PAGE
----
Tuesday, 11 February 2014

Back to the Megado

Due to the rain, I have not been outside much so I have been concentrating on textiles. I tied the silk warp back on the Megado. I had left it with two sticks and several inches of weaving to hold them in place. So I just had to tie the two sticks to the front beam and we were off.

I have been weaving the turned four colour double weave again, only this time with all sorts of green yarn inserted as well as the two colours of silk noil. Title is Seaweed on the Mud Flats and it is intended for the Midlands Textile Forum and its exhibition in Nature in Art over Easter. I am not too sure about it but it looks better in the photo than in real life. The ripples show up through the seaweed which I wanted. When it is done, I intend to do yet another piece about mudflats, only I shall use my Japanese gold paper yarn this time. I thought of using it for the Convergence piece but the back of the yarn is white paper and the Convergence yardage is looked at from both sides. This piece (Sunset on the Mud Flats) will be mounted so that problem does not arise.

The other project I have started up on is the Small Newbury Coat. It was decided that we had so much fibre and yarn left from the Newbury Coat of 2011 that we should make a small replica which would fit a ten year old and it could be taken round schools (of which the Guild does a lot - well Rosie Price and her band of helpers do a lot). We did not do much about it for a long time but a fleece has been spun in the last few months and I have inspected all the yarn from 2011 and taken out the best for the warp. The fibre that has been recently spun was spun much finer and plied - and a plied yarn is what I need for the warp. For the coat in 2011, we used singles and it drove us demented with broken threads. I (unilaterally) decided that I would rather dye the yarn than the material (Reason, it is possible to dye yarn in batches but we would have to dye the whole length of fabric as one piece and I could see problems getting it evenly dyed. I also decided not to use indigo (Reason, it can come off and we do not want small children going home wearing white shirts with blue stains). So I looked for a blue whose colour approximated to a mid indigo.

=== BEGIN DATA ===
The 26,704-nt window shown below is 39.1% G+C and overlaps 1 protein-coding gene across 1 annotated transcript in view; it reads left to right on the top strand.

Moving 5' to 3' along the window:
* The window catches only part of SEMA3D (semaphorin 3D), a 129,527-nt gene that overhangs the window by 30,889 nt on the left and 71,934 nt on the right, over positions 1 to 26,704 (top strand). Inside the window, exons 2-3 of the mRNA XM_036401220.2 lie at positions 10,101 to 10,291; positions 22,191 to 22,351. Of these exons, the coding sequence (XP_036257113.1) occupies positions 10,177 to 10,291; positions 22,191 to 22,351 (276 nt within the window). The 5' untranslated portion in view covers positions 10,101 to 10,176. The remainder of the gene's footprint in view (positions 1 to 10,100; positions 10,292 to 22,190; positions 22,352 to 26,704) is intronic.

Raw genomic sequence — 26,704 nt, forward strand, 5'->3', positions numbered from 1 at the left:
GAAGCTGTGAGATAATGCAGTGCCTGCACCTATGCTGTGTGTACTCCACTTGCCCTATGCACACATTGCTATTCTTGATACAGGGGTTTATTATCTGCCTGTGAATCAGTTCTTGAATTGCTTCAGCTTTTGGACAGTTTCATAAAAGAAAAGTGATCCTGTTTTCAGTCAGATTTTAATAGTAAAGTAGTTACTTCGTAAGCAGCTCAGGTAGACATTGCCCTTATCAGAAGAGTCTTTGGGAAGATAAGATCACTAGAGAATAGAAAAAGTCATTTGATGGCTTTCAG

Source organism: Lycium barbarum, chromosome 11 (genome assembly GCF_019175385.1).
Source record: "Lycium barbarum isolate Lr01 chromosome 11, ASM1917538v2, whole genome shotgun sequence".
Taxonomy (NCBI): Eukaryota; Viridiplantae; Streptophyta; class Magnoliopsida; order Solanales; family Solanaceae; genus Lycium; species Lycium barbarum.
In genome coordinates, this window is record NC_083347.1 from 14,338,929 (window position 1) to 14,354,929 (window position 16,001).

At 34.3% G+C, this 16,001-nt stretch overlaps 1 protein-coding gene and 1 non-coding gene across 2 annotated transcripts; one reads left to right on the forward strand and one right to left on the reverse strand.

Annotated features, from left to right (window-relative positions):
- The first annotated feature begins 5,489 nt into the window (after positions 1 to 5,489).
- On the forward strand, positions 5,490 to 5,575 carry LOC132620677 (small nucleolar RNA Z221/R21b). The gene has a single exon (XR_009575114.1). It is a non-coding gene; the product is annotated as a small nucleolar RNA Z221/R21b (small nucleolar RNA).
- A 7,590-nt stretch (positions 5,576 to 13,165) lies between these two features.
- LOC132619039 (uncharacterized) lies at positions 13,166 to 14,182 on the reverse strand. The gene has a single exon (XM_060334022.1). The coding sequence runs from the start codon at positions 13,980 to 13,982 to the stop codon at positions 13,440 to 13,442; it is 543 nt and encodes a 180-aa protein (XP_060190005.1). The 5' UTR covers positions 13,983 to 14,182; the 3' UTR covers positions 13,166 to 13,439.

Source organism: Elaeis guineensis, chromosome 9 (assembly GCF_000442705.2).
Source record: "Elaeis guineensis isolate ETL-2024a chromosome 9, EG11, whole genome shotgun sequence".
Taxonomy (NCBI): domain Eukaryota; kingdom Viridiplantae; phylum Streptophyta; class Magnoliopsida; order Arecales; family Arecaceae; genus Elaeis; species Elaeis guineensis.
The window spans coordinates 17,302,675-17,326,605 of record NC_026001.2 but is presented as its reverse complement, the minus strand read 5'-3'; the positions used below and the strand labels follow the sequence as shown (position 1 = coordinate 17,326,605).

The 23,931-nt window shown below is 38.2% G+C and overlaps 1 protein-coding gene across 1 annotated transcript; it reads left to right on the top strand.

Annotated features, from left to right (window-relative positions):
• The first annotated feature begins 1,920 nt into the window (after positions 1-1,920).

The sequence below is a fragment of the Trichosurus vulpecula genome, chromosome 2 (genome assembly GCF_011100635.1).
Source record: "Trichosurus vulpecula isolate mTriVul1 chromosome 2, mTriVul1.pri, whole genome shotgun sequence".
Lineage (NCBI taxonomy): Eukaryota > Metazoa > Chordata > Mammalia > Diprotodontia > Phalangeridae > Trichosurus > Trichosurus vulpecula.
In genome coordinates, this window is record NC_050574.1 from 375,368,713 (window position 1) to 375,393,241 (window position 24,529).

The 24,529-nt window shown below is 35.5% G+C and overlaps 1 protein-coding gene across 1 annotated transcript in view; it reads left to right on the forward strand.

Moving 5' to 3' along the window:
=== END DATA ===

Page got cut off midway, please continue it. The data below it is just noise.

The photo above shows the first batch of yarn dyed with Mountain Blue from an Australian firm, KolorKraft, and sold in the UK by Wingham Wools. It has come out as expected. The only problem is that the dyebath was by no means exhausted. As I have about 2 kgs of yarn to dye, I am wondering if I could get away with reducing the amount of dye used. I did use a large jam pan (And no it is never used for jam) on a Calor Gas stove in the garage which meant I had to hover over it for the whole time. My sister suggested I do the dyeing in a steamer but I can only dye 75 gms at once that way. But I have to say that it was very cold in the garage and I do have three steamers(!!) and I do not have to stay with it after the first ten minutes. So I might try a single steamer and see if I can reduce the amount dye used. 

Tomorrow I am off to Birmingham by train. I will take my camera and try to get photos of Worcester under water. The train goes in from Malvern on a high level viaduct well above the river and you get a good view of the town from the train as you pass over the river.



  1. I enjoy the colours of these Australian dyes but sometimes they don't exhaust well. This might help. Once the dye pot reaches almost boiling (95C) if there is still too much colour in the pot I add a tablespoon of white vinegar and then let the pot stand to cool right down, usually 40 or 50C before I lose patience and decide that'll do.

  2. Thanks for the tip. I will try that next time. Those dyes are new on the market in the UK and I like the range of colours. They have so many blues and had just exactly what I wanted.



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About Me

I am weaver and - -. I dye my yarns with acid dyes, I paint my warps, put fabric collages and stencils on my weaving. I have three looms, a 12 inch wide, 12 shaft Meyer for demos and courses, a 30 inch Louet Kombo which is nominally portable but has a stand, two extra beams and a home-made device containing a fan reed. And last a 32 shaft Louet Megado which is computer controlled, has a sectional warp and a second warp beam and I am the proud owner of an AVL warping wheel which I love to bits and started by drilling holes in. I inserted a device for putting a cross in. I have just acquired an inkle loom and had a lesson from an expert so I can watch TV and weave at the same time. I am interested in weaving with silk mostly 60/2 although I do quite a bit with 90/2 silk. I also count myself as a bookbinder with a special interest in Coptic binding.